Since I spent the weekend grumpily working on taxes, this will be a fairly truncated roundup, but I hope it will catch most of the big stuff. If you know of something I’ve missed, be sure to add it in the comments section.
First off, mark your calendars for May 11, when Dr. Michael Fazio, MSU’s architectural history professor emeritus, will be speaking at MDAH’s History Is Lunch on the topic “N.W. Overstreet and his mark on Mississippi.” And on May 25, History Is Lunch will feature Edwina Carpenter of the Brice’s Crossroads Museum on the subject “Saving a Battlefield: The Preservation of Brices Crossroads.” Both of these events take place at noon in the Winter Archives & History Building in downtown Jackson and are on the MissPres calendar, along with other goings-on of interest to Mississippi preservationists.
Another MDAH event is taking place this week, the 10th anniversary of the opening of the Eudora Welty House. According to the MDAH website:
The Eudora Welty House and Garden will offer free tours and public programs beginning Saturday, April 9, and running through Friday, April 15, to commemorate the tenth anniversary of the site’s opening.
At 10 a.m. on April 9, Welty friend and museum curator Patti Carr Black will kick off the new Second Saturday hours for the EWHG with a behind-the-scenes talk about developing the 1995 exhibit Other Places, a collection of Welty’s photographs on display in the Education and Visitors Center. . . .
On April 13, Welty’s birthday, there will be cake and lemonade on the side porch all day. On April 14 from 5 to 7:30 p.m. there will be a pop-up art show featuring mosaic artist Teresa Haygood, ceramicist Summer Nation, woodworker Ryan Pierce, wood block artist Laurin Stennis, and painters Hannah McCormick and Ginger Williams-Cook. Each artist will interpret some aspect of Welty’s life, and the art will be for sale through April 15. On April 15, from noon to 6 p.m. the annual spring plant sale will feature divisions of daylilies taken directly from Welty’s garden and include Siberian irises and other perennials Welty planted in her garden. A family picnic begins at 5 p.m. in the garden.
Senator Roger Wicker wrote a strongly pro-preservation opinion piece that appeared in the Daily Journal, “Celebrating the preservation of iconic landmarks.” In it, he celebrates the 50-year anniversary of the National Historic Preservation Act:
Fifty years ago, a pivotal piece of legislation known as the “National Historic Preservation Act” became law, inspiring a national effort for preserving culturally and historically significant places. Among the law’s initiatives was the establishment of the National Register of Historic Places and the list of National Historic Landmarks. Today, Mississippi is home to more than 1,400 places on the National Register and 38 National Historic Landmarks.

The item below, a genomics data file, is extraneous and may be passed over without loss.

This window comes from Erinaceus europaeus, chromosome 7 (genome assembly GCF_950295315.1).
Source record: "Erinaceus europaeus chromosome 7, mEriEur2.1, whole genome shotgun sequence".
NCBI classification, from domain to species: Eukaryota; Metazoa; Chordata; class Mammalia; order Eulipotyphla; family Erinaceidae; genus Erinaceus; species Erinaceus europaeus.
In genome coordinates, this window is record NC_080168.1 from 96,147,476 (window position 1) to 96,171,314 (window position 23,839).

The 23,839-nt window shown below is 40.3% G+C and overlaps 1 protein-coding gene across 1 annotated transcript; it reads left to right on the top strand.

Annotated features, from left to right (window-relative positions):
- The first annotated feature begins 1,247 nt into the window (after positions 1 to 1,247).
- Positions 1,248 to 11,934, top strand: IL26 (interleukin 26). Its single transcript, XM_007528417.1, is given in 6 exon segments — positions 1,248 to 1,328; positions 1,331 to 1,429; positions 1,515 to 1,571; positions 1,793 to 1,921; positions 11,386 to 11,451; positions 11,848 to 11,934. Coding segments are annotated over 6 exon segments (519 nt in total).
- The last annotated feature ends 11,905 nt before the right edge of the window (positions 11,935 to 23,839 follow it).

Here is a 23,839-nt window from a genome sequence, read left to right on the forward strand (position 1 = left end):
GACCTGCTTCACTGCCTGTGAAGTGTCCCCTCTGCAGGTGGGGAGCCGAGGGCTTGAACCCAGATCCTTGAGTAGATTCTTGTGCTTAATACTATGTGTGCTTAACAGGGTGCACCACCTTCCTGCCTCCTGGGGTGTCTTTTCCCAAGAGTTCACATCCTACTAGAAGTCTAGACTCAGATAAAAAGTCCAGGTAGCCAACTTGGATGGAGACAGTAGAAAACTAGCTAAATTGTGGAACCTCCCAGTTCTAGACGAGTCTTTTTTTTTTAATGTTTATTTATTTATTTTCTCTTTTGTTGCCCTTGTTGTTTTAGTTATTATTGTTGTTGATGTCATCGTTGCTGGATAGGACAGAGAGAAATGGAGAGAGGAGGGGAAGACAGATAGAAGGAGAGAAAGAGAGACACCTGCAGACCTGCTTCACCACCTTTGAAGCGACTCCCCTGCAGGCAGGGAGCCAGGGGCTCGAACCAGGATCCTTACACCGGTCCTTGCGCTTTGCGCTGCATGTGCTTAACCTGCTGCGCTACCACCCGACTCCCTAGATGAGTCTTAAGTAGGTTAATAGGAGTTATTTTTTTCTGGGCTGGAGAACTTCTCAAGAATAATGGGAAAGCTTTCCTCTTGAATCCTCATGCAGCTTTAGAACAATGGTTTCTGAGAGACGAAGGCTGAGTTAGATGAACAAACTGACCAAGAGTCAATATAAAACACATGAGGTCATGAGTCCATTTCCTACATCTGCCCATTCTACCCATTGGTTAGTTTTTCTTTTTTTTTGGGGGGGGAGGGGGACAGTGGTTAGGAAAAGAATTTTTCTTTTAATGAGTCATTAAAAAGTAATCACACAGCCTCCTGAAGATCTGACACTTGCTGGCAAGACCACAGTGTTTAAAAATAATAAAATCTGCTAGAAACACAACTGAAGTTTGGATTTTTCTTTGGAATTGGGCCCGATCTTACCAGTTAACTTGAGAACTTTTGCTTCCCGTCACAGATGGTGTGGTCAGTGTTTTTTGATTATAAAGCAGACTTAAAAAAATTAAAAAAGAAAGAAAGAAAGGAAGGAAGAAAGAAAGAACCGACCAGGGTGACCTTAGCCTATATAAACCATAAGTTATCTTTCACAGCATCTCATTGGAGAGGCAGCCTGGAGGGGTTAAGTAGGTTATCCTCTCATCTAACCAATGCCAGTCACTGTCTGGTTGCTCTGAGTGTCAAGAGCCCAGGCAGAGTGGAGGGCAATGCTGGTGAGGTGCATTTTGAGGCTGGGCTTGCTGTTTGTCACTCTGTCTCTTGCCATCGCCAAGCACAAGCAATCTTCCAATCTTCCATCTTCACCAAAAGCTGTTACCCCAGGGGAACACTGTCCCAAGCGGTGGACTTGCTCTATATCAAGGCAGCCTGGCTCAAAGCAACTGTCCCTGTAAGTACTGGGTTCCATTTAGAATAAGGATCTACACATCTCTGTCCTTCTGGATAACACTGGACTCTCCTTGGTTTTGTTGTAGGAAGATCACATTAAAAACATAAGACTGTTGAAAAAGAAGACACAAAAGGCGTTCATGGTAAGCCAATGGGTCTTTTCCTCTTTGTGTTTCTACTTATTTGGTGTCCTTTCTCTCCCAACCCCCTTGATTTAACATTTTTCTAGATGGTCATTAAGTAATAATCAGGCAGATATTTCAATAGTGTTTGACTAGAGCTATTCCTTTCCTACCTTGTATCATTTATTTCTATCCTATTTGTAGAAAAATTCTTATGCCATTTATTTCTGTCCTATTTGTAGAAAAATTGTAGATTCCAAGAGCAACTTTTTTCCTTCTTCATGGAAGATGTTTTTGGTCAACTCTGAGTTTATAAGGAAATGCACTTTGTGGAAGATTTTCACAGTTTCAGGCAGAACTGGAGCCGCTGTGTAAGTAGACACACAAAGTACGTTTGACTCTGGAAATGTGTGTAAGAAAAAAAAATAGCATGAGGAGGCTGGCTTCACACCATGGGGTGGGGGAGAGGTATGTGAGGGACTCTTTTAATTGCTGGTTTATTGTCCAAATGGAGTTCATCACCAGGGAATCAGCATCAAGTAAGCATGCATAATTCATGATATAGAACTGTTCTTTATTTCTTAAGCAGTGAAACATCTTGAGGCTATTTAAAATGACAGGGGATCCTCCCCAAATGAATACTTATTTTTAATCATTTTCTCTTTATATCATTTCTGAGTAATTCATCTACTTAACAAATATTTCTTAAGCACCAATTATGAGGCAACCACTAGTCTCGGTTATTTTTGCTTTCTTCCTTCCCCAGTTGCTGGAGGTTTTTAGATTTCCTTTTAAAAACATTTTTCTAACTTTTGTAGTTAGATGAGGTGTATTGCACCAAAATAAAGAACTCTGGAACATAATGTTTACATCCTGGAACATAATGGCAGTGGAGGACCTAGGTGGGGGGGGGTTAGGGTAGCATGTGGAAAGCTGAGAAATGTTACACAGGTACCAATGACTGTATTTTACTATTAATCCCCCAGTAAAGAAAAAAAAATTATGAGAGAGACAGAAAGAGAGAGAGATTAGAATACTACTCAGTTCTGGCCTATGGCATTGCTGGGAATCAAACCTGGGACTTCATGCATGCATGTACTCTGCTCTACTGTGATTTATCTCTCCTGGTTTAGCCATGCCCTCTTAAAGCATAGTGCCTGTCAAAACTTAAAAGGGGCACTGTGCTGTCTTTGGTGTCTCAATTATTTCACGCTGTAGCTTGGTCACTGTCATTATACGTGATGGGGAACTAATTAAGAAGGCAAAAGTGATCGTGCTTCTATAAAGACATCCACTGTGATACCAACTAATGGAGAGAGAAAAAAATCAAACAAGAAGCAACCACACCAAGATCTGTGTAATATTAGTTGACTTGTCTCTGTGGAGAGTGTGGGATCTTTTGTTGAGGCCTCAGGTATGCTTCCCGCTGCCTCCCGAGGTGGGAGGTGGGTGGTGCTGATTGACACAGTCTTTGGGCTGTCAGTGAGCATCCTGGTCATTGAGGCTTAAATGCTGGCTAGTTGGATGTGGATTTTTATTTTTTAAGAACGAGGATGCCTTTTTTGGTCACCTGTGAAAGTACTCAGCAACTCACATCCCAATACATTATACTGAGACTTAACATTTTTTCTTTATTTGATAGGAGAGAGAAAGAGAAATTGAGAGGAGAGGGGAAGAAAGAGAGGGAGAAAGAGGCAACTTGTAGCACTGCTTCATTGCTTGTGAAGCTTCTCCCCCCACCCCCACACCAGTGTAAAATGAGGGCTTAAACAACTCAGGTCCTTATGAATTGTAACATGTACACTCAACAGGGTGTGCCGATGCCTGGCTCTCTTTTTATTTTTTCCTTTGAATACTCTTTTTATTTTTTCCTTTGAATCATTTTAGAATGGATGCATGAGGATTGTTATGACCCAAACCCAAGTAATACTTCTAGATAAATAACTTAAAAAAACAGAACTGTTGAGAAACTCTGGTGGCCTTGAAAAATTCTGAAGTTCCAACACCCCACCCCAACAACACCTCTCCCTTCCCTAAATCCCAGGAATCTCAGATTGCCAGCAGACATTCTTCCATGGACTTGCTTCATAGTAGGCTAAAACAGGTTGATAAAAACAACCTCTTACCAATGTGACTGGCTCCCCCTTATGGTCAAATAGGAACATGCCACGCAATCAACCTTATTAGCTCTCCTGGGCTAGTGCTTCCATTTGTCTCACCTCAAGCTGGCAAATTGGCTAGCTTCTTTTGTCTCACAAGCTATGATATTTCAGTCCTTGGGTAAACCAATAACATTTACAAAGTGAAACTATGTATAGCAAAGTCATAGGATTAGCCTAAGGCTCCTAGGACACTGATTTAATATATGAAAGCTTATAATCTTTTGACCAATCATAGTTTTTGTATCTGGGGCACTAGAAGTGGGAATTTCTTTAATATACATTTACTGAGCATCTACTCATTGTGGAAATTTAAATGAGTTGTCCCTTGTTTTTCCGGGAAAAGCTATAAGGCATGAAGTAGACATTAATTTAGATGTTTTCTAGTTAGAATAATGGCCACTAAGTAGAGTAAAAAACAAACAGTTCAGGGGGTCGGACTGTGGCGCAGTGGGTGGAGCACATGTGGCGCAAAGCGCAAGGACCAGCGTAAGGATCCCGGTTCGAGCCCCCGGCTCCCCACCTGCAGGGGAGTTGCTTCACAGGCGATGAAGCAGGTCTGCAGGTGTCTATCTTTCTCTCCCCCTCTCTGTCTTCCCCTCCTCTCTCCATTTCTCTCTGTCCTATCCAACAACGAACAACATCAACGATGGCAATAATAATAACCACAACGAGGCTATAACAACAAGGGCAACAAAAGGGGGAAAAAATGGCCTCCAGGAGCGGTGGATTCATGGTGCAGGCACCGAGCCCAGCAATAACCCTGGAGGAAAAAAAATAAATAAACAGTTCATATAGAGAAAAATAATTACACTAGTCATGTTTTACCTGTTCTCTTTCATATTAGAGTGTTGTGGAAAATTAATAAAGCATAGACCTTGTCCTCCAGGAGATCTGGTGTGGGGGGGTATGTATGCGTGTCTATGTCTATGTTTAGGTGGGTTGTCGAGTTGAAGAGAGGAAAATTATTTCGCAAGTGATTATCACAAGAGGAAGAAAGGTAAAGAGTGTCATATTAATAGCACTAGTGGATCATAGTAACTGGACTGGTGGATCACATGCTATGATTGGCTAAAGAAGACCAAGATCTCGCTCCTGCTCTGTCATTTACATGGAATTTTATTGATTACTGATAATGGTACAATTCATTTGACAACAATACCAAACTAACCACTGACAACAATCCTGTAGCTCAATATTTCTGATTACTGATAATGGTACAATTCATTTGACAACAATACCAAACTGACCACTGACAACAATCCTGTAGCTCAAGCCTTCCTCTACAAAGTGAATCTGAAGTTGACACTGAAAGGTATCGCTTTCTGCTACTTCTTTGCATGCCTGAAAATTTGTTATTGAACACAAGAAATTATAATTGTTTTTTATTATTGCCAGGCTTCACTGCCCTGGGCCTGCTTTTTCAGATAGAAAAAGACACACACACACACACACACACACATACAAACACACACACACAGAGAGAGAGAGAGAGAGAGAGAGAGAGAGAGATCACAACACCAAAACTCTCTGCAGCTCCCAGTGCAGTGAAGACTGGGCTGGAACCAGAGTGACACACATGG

Last year, I led a letter from Mississippi’s entire congressional delegation to the National Park Service calling for the addition of our state Capitol to the National Historic Landmark list.
Other congressional efforts have been successful in ensuring that our state’s historic sites are protected. During the last Congress, I introduced a bill with Sen. Thad Cochran to add 10,000 acres to the Vicksburg National Military Park, including battlefield sites in Claiborne and Hinds counties. Our measure was signed into law as part of the defense authorization bill for fiscal year 2015.
Each week, I try to feature Mississippi locations with interesting stories and history on my Instagram account, using the #MississippiMonday hashtag. The National Park Service has also launched a social media campaign to accompany the 50th anniversary of the “National Historic Preservation Act.” With the hashtags #50for50 and #Preservation50, preservation work will be featured from a different state each week. Mississippi is scheduled to be highlighted during the week of April 26.
The home of Civil Rights activist Amzie Moore in Cleveland, a Minimal Traditional brick house built in 1941, was opened the last week of March after several years of restoration work. You can see pre-restoration photos on the MDAH Historic Resources Database.
And finally, another Facebook post (this is what happens when you spend all weekend on your computer trying to avoid doing taxes), this one from the Museum of Mississippi History. Just in case you have any of these items in your closet or attic or garage (you probably should get a letter of amnesty if you have an old street sign, just to be safe), you may want to donate them for the new Museum of Mississippi History:
MDAH is still looking for some items to enhance the Museum of Mississippi History exhibits.
If you have anything you’d like to consider donating, please contact Cindy Gardner at firstname.lastname@example.org or 601-576-6901.
• Drop leaf kitchen table, no greater than 48” wide
• Tin “pie plate wall sconces” from the 1700s or quality reproductions
• Primitive dinner table that could date to the 1700s or quality reproduction
• Kitchen table, ca 1870-1900 or quality reproduction
• Woven rag carpet, 60”square
• Bench or table from 1920s
• WWI Army boots
• WWI style Army cot
• WWI Army blanket
• Wood ladder from the 1930s
• Stickball Jersey
• Old Street signs
• Church pews
• Auditorium seating
• “On Air” sign
Categories: African American History, Civil Rights, Cleveland, Jackson, MS Dept. of Archives and History, National Register, News Roundups, Preservation Education, Preservation People/Events, Renovation Projects